5. 5. Will the growth of highly mobile/decentralized communities really result in the decline of the authoritarian state?
  6. 6. Does technology erode state power? “The role of the nation state will change dramatically and there will be no more room for nationalism than there is for smallpox...” Being Digital (1996), Nicolas Negroponte
  7. 7. Information Revolution Marches On? Photo by oceandesetoiles/Flickr CC
  8. 8. Welcome to Cyber-Utopia! Connectivity X Devices = Democracy Photo: Gadl/Flickr CC Photo: Jeremy Visser/Flickr CC
  9. 9. “Blogs are the new faxes” Photo: Marcin Wichary/Flickr CC
  10. 10. Authoritarian regimes USE the Web to... 1. Spread propaganda/advance their own agenda (“spinternet”) 2. Generate useful info & add legitimacy (“authoritarian deliberation”) 3. Monitor/identify dissent early on (“gulag 2.0”)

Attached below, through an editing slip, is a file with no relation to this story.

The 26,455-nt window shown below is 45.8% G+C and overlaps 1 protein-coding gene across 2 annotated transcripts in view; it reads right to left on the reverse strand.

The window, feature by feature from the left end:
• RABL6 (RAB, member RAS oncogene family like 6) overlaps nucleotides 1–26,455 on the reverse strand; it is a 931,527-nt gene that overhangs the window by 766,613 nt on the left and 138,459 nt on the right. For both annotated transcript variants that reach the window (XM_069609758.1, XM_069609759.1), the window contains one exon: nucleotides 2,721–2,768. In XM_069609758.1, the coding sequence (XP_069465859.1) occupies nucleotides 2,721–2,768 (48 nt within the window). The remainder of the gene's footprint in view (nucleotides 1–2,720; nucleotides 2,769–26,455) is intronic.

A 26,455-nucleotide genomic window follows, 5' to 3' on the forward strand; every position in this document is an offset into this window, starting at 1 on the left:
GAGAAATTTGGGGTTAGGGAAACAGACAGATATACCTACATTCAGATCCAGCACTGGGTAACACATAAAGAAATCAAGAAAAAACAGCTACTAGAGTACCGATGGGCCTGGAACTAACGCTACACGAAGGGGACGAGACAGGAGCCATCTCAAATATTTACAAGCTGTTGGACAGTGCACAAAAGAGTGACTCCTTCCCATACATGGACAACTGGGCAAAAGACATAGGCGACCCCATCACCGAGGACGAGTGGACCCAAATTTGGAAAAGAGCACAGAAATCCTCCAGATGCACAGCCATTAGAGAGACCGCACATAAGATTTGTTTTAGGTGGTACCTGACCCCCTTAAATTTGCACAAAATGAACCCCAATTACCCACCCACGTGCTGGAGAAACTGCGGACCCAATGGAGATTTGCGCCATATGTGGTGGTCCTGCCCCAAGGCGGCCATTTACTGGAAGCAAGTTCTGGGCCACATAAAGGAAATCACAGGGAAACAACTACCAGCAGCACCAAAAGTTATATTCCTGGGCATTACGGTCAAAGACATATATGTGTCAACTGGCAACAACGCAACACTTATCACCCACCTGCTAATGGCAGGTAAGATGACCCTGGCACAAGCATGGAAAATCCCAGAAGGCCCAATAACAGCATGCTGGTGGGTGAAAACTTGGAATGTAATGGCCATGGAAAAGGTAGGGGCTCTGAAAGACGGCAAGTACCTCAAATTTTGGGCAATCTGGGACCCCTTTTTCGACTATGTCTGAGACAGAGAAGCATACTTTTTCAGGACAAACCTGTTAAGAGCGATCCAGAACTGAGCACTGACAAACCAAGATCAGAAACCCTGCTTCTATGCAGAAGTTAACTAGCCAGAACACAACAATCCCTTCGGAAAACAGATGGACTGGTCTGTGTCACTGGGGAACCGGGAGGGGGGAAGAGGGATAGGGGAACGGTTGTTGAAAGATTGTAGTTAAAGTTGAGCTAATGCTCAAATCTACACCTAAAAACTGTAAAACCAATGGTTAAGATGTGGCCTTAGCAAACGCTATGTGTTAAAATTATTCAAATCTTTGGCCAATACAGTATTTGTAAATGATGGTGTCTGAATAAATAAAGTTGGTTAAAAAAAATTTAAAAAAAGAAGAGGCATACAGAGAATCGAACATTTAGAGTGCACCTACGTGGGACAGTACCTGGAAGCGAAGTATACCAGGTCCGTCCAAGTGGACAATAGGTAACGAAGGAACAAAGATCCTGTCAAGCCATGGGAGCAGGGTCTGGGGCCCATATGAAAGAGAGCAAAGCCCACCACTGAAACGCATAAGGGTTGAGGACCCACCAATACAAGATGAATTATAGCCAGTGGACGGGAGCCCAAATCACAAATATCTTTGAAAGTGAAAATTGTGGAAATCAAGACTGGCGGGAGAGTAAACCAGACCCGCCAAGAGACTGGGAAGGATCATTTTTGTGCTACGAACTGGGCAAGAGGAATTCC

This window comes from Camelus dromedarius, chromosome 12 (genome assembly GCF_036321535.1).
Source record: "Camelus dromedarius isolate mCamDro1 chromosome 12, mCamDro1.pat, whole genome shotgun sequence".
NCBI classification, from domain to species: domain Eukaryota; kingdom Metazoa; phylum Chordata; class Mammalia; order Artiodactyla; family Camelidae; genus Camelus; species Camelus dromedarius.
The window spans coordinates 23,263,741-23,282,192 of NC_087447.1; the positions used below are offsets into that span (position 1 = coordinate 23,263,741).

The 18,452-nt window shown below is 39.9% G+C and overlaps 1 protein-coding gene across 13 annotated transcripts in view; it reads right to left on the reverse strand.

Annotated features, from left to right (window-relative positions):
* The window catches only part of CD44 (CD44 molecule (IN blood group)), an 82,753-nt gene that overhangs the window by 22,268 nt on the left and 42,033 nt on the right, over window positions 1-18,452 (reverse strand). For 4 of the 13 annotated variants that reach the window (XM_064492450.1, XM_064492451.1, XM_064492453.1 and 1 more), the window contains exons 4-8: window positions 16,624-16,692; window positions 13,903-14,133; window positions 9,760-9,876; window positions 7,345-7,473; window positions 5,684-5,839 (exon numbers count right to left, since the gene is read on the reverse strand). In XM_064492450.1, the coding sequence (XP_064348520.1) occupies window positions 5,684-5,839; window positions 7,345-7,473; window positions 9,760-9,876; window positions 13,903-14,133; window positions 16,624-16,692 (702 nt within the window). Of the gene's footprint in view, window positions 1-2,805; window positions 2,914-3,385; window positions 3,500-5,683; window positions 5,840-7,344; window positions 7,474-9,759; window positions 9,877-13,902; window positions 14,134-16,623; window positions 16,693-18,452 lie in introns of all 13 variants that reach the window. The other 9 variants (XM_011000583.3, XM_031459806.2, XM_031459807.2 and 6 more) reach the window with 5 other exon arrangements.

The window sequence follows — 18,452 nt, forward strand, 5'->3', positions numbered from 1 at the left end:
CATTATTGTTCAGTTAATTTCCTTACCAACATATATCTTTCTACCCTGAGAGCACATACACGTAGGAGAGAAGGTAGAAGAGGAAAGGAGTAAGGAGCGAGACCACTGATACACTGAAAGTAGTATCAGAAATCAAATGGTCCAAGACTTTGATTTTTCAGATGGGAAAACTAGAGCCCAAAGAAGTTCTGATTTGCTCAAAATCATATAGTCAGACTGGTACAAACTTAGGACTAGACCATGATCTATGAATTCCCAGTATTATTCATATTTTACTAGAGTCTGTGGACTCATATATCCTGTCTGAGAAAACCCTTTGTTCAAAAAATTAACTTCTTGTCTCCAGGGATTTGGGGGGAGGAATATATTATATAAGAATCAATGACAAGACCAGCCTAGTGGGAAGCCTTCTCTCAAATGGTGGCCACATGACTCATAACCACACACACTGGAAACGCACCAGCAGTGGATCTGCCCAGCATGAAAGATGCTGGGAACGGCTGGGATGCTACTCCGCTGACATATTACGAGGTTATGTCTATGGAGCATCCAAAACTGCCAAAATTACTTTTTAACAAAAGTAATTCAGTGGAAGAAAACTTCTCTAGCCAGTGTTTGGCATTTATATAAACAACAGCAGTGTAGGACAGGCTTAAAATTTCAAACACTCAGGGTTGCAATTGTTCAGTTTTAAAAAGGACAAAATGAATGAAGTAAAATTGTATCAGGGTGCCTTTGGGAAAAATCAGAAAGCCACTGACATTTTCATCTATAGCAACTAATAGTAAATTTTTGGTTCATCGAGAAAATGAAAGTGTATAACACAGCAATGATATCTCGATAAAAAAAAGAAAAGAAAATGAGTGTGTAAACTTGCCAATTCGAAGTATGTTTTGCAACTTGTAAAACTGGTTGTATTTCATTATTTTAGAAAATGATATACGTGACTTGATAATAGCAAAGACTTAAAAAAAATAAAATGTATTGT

11. 11. I. The Rise of the “Spinternet”
  12. 12. Is message control via Digg and Wikipedia more difficult/less effective than via Pravda?
  13. 13. Who sets the agenda in social media? Wikipedia: 1% of users responsible for half of the site's edits Digg: top 100 users responsible for half of the site's top stories 98% chance your submission won't make the Digg frontpage today
  14. 14. Subvert and Profit
  15. 15. Gameabiliy and astroturfing
  16. 16. Facebook friends at 20 cents/friend
  17. 17. Aggressive Search Engine Optimization
  18. 18. Also: the UK
  19. 19. “Knowledge transfer”
  20. 20. China's 50 Cent Party (wumaodang) ~280,000 members Regular National/Local Trainings “Priority” Sites Required to Cooperate
  21. 21. Russia: “New Media Stars” start-up
  22. 22. “Researching the basic ways of promoting state interests with the help of specialized social networks”